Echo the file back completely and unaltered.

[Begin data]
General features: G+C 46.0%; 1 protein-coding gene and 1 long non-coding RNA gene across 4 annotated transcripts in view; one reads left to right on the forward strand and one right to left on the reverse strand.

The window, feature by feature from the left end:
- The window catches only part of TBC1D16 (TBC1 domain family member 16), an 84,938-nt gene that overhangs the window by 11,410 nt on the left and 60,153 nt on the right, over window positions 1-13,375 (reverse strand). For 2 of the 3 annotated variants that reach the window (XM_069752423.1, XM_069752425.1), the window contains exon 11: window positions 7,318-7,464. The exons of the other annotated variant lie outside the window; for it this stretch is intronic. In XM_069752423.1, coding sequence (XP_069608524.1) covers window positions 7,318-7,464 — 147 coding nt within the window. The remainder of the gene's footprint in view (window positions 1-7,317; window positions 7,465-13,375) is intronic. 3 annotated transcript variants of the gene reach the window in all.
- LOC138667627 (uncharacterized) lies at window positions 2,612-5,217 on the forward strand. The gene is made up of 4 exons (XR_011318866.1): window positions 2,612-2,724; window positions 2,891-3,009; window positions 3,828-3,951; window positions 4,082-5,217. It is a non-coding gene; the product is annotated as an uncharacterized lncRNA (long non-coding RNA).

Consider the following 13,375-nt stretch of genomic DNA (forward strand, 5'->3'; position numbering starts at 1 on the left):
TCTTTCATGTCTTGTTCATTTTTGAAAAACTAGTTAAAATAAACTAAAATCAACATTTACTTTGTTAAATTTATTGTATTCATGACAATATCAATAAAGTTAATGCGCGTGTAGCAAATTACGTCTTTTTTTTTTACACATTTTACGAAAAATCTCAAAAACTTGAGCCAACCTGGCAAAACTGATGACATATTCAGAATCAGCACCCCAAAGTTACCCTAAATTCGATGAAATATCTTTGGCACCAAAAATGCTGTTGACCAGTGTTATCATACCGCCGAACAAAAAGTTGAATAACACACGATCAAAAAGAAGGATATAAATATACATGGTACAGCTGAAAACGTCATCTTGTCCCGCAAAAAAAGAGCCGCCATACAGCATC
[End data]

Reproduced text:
General features: G+C 46.0%; 1 protein-coding gene and 1 long non-coding RNA gene across 4 annotated transcripts in view; one reads left to right on the forward strand and one right to left on the reverse strand.

The window, feature by feature from the left end:
- The window catches only part of TBC1D16 (TBC1 domain family member 16), an 84,938-nt gene that overhangs the window by 11,410 nt on the left and 60,153 nt on the right, over window positions 1-13,375 (reverse strand). For 2 of the 3 annotated variants that reach the window (XM_069752423.1, XM_069752425.1), the window contains exon 11: window positions 7,318-7,464. The exons of the other annotated variant lie outside the window; for it this stretch is intronic. In XM_069752423.1, coding sequence (XP_069608524.1) covers window positions 7,318-7,464 — 147 coding nt within the window. The remainder of the gene's footprint in view (window positions 1-7,317; window positions 7,465-13,375) is intronic. 3 annotated transcript variants of the gene reach the window in all.
- LOC138667627 (uncharacterized) lies at window positions 2,612-5,217 on the forward strand. The gene is made up of 4 exons (XR_011318866.1): window positions 2,612-2,724; window positions 2,891-3,009; window positions 3,828-3,951; window positions 4,082-5,217. It is a non-coding gene; the product is annotated as an uncharacterized lncRNA (long non-coding RNA).

Consider the following 13,375-nt stretch of genomic DNA (forward strand, 5'->3'; position numbering starts at 1 on the left):
TCTTTCATGTCTTGTTCATTTTTGAAAAACTAGTTAAAATAAACTAAAATCAACATTTACTTTGTTAAATTTATTGTATTCATGACAATATCAATAAAGTTAATGCGCGTGTAGCAAATTACGTCTTTTTTTTTTACACATTTTACGAAAAATCTCAAAAACTTGAGCCAACCTGGCAAAACTGATGACATATTCAGAATCAGCACCCCAAAGTTACCCTAAATTCGATGAAATATCTTTGGCACCAAAAATGCTGTTGACCAGTGTTATCATACCGCCGAACAAAAAGTTGAATAACACACGATCAAAAAGAAGGATATAAATATACATGGTACAGCTGAAAACGTCATCTTGTCCCGCAAAAAAAGAGCCGCCATACAGCATC